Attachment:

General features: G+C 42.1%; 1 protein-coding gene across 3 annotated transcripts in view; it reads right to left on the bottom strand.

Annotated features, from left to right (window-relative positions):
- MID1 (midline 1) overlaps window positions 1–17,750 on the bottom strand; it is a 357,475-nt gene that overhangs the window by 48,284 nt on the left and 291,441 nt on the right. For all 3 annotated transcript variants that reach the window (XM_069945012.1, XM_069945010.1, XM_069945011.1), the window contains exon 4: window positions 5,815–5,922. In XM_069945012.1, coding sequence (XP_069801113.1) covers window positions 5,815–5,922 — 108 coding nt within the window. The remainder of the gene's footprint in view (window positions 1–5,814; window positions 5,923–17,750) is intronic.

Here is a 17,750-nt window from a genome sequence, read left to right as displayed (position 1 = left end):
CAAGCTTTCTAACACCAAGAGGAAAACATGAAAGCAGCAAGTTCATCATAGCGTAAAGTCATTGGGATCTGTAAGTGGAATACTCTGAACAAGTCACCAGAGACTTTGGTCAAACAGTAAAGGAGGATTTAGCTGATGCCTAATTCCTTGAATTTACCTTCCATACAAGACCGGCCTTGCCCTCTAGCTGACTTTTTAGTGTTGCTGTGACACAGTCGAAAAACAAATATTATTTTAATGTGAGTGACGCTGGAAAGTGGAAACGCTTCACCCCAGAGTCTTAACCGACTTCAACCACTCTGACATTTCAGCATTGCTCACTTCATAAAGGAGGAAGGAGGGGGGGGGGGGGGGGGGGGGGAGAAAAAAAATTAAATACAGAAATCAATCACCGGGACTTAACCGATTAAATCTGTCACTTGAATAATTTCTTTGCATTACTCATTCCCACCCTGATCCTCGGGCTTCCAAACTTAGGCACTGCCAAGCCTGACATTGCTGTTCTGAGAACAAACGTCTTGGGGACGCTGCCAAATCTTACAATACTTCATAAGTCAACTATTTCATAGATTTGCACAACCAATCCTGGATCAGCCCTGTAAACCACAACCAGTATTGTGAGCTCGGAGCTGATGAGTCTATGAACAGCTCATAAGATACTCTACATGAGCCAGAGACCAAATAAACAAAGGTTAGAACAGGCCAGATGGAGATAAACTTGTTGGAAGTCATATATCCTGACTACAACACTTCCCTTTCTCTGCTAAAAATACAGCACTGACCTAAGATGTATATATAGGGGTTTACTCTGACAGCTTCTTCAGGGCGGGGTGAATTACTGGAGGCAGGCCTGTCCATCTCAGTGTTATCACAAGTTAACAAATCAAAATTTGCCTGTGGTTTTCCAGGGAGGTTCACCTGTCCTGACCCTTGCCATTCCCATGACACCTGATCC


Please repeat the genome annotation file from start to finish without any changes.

General features: G+C 42.1%; 1 protein-coding gene across 3 annotated transcripts in view; it reads right to left on the bottom strand.

Annotated features, from left to right (window-relative positions):
- MID1 (midline 1) overlaps window positions 1–17,750 on the bottom strand; it is a 357,475-nt gene that overhangs the window by 48,284 nt on the left and 291,441 nt on the right. For all 3 annotated transcript variants that reach the window (XM_069945012.1, XM_069945010.1, XM_069945011.1), the window contains exon 4: window positions 5,815–5,922. In XM_069945012.1, coding sequence (XP_069801113.1) covers window positions 5,815–5,922 — 108 coding nt within the window. The remainder of the gene's footprint in view (window positions 1–5,814; window positions 5,923–17,750) is intronic.

Here is a 17,750-nt window from a genome sequence, read left to right as displayed (position 1 = left end):
CAAGCTTTCTAACACCAAGAGGAAAACATGAAAGCAGCAAGTTCATCATAGCGTAAAGTCATTGGGATCTGTAAGTGGAATACTCTGAACAAGTCACCAGAGACTTTGGTCAAACAGTAAAGGAGGATTTAGCTGATGCCTAATTCCTTGAATTTACCTTCCATACAAGACCGGCCTTGCCCTCTAGCTGACTTTTTAGTGTTGCTGTGACACAGTCGAAAAACAAATATTATTTTAATGTGAGTGACGCTGGAAAGTGGAAACGCTTCACCCCAGAGTCTTAACCGACTTCAACCACTCTGACATTTCAGCATTGCTCACTTCATAAAGGAGGAAGGAGGGGGGGGGGGGGGGGGGGGGGAGAAAAAAAATTAAATACAGAAATCAATCACCGGGACTTAACCGATTAAATCTGTCACTTGAATAATTTCTTTGCATTACTCATTCCCACCCTGATCCTCGGGCTTCCAAACTTAGGCACTGCCAAGCCTGACATTGCTGTTCTGAGAACAAACGTCTTGGGGACGCTGCCAAATCTTACAATACTTCATAAGTCAACTATTTCATAGATTTGCACAACCAATCCTGGATCAGCCCTGTAAACCACAACCAGTATTGTGAGCTCGGAGCTGATGAGTCTATGAACAGCTCATAAGATACTCTACATGAGCCAGAGACCAAATAAACAAAGGTTAGAACAGGCCAGATGGAGATAAACTTGTTGGAAGTCATATATCCTGACTACAACACTTCCCTTTCTCTGCTAAAAATACAGCACTGACCTAAGATGTATATATAGGGGTTTACTCTGACAGCTTCTTCAGGGCGGGGTGAATTACTGGAGGCAGGCCTGTCCATCTCAGTGTTATCACAAGTTAACAAATCAAAATTTGCCTGTGGTTTTCCAGGGAGGTTCACCTGTCCTGACCCTTGCCATTCCCATGACACCTGATCC